main navigation
my pace

Faculty & Staff

back to Faculty & Staff

The Professor Is In: Martha Greenberg

News Story

This month, Martha Greenberg, PhD, discusses her lavender aromatherapy research, as well as an impressive multi-decade career as a Setter.

Associate Professor Martha Greenberg, PhD, is one of the longest tenured professors at Pace. In this month’s edition of The Professor Is In, we chat with Professor Greenberg about her current research and views on more holistic care, her accomplished professional career at Pace (which spans over four decades!), and a truly mind-expanding dinner party.  

You’ve done research through the Provost's Undergraduate Student-Faculty Research Grant for a few years now. Can you tell us about your work?

It’s been about four years now [that] I’ve been working with undergraduate students. We’ve looked at the use of lavender aromatherapy via inhalers, and the effects on sleep and test anxiety.

Our results have been pretty good—we’ve found that continued use, several times a day, before any time of tests or measures that [students] might be involved in, test anxiety did go down, and sleep improved. One of the studies—we did a random control study—we included eucalyptus. We only had a few people in that group, but their sleep improved, actually a little over the lavender group. We think that the reason for this was because it was around midterms, a time of year when respiratory problems are rampant. We think the eucalyptus actually opened their nasal passages and allowed them to sleep.

What I hope to do this academic year is to pool the data and write up a manuscript in terms of the pooled data. We had several groups over different times, and some different results. I’ve also written with a colleague about a systematic review on an oral form of lavender called silexin. That’s a formulation from Germany, where the active ingredients in lavender are put in capsules. This is used in Germany and other European countries as the gold standard for treating generalized anxiety disorder. That was published with my colleague in 2018 in the Joanna Briggs Institute of Systematic Reviews—that gets a lot of citations in terms of people who are doing research on aromatherapy and lavender in particular.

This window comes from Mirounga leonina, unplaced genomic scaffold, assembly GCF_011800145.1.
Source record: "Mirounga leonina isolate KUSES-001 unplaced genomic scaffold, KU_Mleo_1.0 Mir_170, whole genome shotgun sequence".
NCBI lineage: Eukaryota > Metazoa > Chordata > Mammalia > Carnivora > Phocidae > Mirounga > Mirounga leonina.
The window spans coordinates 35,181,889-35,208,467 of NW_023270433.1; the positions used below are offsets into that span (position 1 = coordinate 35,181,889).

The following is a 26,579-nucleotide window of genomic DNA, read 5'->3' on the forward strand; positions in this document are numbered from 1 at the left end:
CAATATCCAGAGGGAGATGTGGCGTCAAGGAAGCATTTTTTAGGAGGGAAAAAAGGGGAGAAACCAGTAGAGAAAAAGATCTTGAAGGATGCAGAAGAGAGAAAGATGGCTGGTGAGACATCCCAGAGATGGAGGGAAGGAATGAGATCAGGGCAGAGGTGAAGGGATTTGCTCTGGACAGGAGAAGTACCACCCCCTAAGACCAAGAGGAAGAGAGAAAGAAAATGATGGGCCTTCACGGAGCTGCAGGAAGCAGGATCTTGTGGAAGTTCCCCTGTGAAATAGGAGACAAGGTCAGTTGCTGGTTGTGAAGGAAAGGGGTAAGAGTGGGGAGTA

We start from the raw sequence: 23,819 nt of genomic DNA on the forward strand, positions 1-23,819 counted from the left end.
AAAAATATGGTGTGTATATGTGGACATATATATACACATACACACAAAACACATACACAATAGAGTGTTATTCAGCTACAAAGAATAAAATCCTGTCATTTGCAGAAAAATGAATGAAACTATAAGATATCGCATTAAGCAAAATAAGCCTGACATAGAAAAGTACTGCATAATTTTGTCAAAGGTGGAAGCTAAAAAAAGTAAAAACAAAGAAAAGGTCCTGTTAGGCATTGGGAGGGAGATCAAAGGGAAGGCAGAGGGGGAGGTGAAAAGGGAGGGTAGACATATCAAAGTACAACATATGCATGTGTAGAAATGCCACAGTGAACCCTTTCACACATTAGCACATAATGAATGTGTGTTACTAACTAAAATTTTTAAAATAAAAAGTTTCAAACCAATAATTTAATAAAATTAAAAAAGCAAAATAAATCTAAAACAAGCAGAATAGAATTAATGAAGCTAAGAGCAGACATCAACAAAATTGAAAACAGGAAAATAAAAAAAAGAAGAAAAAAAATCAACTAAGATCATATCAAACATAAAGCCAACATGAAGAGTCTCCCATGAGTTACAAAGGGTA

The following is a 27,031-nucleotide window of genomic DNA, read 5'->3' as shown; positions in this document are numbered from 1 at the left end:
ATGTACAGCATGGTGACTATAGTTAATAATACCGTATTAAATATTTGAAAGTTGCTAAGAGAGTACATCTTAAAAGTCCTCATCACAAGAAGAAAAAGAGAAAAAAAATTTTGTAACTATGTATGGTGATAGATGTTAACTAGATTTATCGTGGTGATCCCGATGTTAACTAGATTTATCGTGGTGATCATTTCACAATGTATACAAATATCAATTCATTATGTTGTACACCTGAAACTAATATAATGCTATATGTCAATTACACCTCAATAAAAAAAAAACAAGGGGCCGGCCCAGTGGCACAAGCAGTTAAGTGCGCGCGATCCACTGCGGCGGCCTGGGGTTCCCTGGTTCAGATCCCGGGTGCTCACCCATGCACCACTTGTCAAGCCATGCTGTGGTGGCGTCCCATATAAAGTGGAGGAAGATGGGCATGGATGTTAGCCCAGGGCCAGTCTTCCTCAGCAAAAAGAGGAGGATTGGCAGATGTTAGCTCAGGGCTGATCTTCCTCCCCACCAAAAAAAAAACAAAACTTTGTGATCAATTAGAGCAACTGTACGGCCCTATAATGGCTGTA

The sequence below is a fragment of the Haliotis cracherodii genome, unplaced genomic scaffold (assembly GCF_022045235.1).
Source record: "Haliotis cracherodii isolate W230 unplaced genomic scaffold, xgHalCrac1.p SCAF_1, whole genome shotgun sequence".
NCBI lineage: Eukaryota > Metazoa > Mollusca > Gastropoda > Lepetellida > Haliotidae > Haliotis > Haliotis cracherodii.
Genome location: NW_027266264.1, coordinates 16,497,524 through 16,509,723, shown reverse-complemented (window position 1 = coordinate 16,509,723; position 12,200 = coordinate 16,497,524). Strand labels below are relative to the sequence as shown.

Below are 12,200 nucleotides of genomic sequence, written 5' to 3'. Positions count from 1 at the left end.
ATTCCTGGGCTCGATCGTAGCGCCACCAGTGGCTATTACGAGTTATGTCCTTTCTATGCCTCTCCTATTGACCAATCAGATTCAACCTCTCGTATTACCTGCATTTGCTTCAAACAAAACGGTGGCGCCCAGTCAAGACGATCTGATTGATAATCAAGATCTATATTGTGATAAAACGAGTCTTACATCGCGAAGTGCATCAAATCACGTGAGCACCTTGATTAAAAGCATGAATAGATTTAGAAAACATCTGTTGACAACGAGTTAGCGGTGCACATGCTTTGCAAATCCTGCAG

What is your favorite thing about working at Pace?

I’ve been at Pace for almost 42 years. I definitely came because of Opportunitas, and stayed because of Opportunitas. Not only do students have opportunity, but faculty and staff have the opportunity to learn and grow at Pace. I’ve been supported in so many different endeavors since I’ve been in Pace. Not only in teaching, but in research, administration—I’ve had opportunities to practice still as a nurse. Because my interests, since around 2000, have been toward the holistic side of nursing and complementary, integrated medicine, I’ve been able to create five or six electives on stress reduction, complementary therapy, holistic nursing, etc.

I know for a fact the courses I teach require a lot of work. What I’ll always get in terms of student comments are, “…this course required a lot of work. However, I learned a lot, and I learned tools I can use for myself, and I can use and will use with patients.”

I think that says a lot in terms of what Pace has offered me, providing an environment to help students at the same time.

What is one thing that you didn’t anticipate to pursue during your time at Pace?

The one thing that I did not expect to pursue at Pace was working in administration. I was department chair of undergraduate nursing from 19952000, and then I came back and did it again from 20072016.

Being an administrator is really difficult. When you’re a department chair, you’re closing programs, opening programs, electing programs. The amount of curriculum work and communication with faculty to get programs moving is pretty astounding.

You can have a dinner party for any four people, living or dead. Who would you invite?

Timothy Leary, the Dalai Lama, Florence Nightingale, and Herbert Benson—he really started the entire initiative in terms of relaxation and then meditation. He’s changed the course of medicine, and certainly people’s lives.

Want to be featured in an upcoming edition of The Professor Is In? Email us